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Evolutionary EcologyThe Trinidadian Guppy$
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Anne E. Magurran

Print publication date: 2005

Print ISBN-13: 9780198527855

Published to Oxford Scholarship Online: September 2007

DOI: 10.1093/acprof:oso/9780198527855.001.0001

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Evolution of reproductive isolation

Evolution of reproductive isolation

Chapter:
(p.116) 6 Evolution of reproductive isolation
Source:
Evolutionary Ecology
Author(s):

Anne E. Magurran

Publisher:
Oxford University Press
DOI:10.1093/acprof:oso/9780198527855.003.0006

The previous chapters testify to rapid population differentiation as a result of selection. Certain populations have also been geographically isolated for extremely long periods of time. Guppy populations are however only weakly reproductively isolated. This chapter asks why guppies have not speciated. In doing so, it reconsiders the ideas raised by Haskins and Liley (after Mayr) in the light of new data. It begins by estimating evolutionary rates using changes in male morphology, behaviour, and life histories. Next, it reviews the evolution of reproductive isolation and assesses the potential for this to arise at each point in the reproductive sequence: pre-mating isolation; post-mating, pre-zygotic isolation; and post-zygotic isolation. The emergence of isolating mechanisms is discussed against the backdrop of population differences in mating tactics, mating opportunities, and predation risk. New data reveal high levels of promiscuity in both males and females. The implications of this for reproductive isolation, and the significance of gene flow in impeding reproductive isolation are also assessed.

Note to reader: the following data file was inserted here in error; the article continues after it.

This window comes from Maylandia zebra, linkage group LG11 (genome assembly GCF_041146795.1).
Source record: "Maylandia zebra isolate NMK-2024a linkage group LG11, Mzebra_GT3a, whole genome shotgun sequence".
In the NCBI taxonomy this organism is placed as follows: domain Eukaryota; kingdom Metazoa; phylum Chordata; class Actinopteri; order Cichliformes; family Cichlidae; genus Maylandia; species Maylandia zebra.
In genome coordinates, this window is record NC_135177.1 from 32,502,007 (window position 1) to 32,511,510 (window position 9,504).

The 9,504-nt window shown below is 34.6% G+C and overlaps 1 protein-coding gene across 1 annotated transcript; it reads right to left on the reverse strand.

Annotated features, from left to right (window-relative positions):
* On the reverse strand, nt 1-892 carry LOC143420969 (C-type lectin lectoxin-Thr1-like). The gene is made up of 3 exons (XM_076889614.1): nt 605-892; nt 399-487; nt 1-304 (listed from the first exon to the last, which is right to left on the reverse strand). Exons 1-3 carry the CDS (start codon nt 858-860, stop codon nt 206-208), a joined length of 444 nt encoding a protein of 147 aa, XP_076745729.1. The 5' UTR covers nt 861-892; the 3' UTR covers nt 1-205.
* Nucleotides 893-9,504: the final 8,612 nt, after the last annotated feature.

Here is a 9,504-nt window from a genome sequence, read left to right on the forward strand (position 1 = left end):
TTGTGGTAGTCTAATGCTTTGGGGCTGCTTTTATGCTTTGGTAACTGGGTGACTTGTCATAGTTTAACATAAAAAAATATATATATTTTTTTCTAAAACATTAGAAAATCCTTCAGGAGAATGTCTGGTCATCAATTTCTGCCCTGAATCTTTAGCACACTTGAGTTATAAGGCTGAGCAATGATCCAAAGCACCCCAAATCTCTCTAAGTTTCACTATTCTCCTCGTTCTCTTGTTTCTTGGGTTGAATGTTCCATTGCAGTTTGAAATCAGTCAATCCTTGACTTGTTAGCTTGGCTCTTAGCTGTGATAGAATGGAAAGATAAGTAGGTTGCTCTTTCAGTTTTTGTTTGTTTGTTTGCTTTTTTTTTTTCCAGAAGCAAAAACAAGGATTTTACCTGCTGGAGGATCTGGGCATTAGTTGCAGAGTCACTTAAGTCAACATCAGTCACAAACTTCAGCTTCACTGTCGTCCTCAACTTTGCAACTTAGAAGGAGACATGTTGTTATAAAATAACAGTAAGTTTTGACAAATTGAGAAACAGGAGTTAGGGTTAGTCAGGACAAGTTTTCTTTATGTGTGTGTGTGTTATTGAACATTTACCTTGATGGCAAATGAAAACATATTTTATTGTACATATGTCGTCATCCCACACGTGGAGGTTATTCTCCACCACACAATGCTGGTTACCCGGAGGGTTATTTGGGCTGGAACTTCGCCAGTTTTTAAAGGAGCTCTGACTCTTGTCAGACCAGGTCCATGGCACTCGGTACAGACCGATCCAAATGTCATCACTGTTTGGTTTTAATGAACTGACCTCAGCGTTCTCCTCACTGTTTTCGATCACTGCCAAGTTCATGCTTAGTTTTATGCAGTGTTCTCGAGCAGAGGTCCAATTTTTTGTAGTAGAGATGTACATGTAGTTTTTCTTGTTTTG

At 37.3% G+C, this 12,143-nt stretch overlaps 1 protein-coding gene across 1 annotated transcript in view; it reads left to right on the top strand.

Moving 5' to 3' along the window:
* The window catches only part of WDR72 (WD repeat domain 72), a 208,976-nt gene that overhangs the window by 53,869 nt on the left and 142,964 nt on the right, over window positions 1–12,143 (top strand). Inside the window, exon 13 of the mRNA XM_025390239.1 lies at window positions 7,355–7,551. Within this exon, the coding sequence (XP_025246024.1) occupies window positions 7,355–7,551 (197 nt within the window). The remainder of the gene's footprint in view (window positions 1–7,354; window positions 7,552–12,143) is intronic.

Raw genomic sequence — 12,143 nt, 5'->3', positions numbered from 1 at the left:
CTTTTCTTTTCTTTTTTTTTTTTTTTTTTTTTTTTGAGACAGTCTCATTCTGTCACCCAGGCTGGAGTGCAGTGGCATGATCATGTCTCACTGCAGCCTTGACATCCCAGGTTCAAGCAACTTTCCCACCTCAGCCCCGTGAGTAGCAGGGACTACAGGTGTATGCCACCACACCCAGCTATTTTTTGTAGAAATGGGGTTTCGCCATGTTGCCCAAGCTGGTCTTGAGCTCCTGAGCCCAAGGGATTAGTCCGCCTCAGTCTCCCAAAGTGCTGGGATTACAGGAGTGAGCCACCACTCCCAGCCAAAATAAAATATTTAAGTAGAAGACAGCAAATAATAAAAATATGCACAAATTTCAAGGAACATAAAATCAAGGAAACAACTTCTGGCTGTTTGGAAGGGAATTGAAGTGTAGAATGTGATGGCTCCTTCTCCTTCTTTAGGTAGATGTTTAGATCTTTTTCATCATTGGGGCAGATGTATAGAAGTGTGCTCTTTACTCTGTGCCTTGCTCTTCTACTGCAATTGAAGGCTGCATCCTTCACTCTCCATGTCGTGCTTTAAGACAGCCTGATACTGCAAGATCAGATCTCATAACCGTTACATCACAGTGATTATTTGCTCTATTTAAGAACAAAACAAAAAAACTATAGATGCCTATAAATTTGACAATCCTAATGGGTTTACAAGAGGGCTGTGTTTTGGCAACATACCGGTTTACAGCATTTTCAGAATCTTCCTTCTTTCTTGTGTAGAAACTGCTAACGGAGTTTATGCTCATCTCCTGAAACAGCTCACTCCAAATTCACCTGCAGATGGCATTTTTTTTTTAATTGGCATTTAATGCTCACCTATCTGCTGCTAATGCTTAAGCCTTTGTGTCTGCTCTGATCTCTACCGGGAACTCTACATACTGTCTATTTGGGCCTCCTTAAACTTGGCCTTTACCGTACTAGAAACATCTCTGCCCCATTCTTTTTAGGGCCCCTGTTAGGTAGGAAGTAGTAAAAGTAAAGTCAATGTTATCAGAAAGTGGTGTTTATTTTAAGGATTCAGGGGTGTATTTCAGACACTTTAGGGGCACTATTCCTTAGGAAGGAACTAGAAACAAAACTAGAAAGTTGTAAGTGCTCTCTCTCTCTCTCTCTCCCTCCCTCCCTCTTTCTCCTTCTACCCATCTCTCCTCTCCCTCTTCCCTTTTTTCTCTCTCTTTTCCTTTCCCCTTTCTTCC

Keywords:   speciation, pre-mating isolation, sexual coercion, gametic isolation, post-zygotic isolation, learned mate recognition, sympatric speciation

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